Post date: Oct 21, 2017 11:39:43 PM

If you’ve reached this page, then you probably already know that UCLA is a great institution. What you might not know is that, in the most recent set of overall institutional rankings in the US and globally, UCLA has emerged as the #1 public university in the United States:

Of course, no single ranking can capture all the qualities and characteristics of a single institution, but the fact that these three rankings use quite different criteria and still place UCLA in the #1 spot among US public institutions is significant (note: as I was preparing this entry, US News & World Report released a separate “Best Global Universities” ranking, which places UCLA at #13 in the world and #3 among US publics; and 4 of the top 16 universities overall in this global ranking are from the University of California system!).

In terms of engineering-specific rankings, UCLA does quite well (#16 in the 2018 US News and World Report graduate rankings for engineering), although its relatively small size is a handicap in rankings — but certainly not in reality. The main reason for this effect is that many college/school-level ranking systems use total research funding (regardless of program size) as a major criterion. However, this disadvantage in rankings becomes a big advantage in reality because students (and other faculty) are able to develop close relationships at UCLA with virtually all of a department’s faculty members. My department (Mechanical & Aerospace Engineering) has 34 full-time faculty members; in comparison, the large, highly ranked engineering programs in the US typically have three times this number of faculty in mechanical and aerospace engineering (which many divide into separate departments). I simply don’t see the advantages of monstrous size other than for the purposes of ranking — but I do see many disadvantages.  I have visited all of the best engineering programs and am certain that the quality of faculty on a person-by-person basis at UCLA is good as anywhere in the world — as a newcomer, I seem to learn something wonderfully new every day about my outstanding faculty colleagues. As a testament to this quality, I recently learned an amazing fact about UCLA engineering (see the paid version of the USNWR link above): the percentage of UCLA engineering faculty members in the US National Academy of Engineering is the 2nd highest in the country (behind only Princeton — also a school whose small size adversely affects its engineering rankings).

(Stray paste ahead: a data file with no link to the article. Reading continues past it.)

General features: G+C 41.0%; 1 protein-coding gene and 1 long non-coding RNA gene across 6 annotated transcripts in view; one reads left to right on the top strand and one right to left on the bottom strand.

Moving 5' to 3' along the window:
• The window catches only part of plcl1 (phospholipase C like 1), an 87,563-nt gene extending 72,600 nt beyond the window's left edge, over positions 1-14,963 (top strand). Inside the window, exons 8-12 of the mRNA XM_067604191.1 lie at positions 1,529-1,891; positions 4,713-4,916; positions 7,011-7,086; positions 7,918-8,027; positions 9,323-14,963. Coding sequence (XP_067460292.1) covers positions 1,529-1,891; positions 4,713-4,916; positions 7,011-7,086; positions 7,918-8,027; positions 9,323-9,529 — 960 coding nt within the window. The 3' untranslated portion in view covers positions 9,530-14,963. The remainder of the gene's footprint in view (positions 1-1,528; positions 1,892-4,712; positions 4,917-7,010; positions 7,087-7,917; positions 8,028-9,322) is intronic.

Finally, you might wonder whether the distinction between public and private universities is relevant. Certainly the distinction is not important to everyone, but it is to me. My sentiments on this topic are well captured in a recent paper about UC-Berkeley and the UC system: “[The faculty’s desire to stay] comes from the sense and satisfaction about being a public university, and certainly an engine of upward mobility. That’s a source of great pride.” I wholeheartedly agree with this statement. Most public universities (with the University of California system as the exemplar) go out of their way to be “engine[s] of upward mobility” for society. At UCLA, this orientation motivates us to seek out excellent students from less privileged backgrounds, for example by intentionally structuring our curricula to welcome transfer students. In contrast, many other universities (both private and some public) make transferring into their engineering programs almost impossible, reasoning that their classes are too unique and specialized even at the beginning of the curriculum. Regardless of your personal opinion on this issue, I hope you’d agree that at least some of our great universities should be the “engine[s] of upward mobility” for such wonderfully talented students — UCLA certainly is, and I’m proud of it!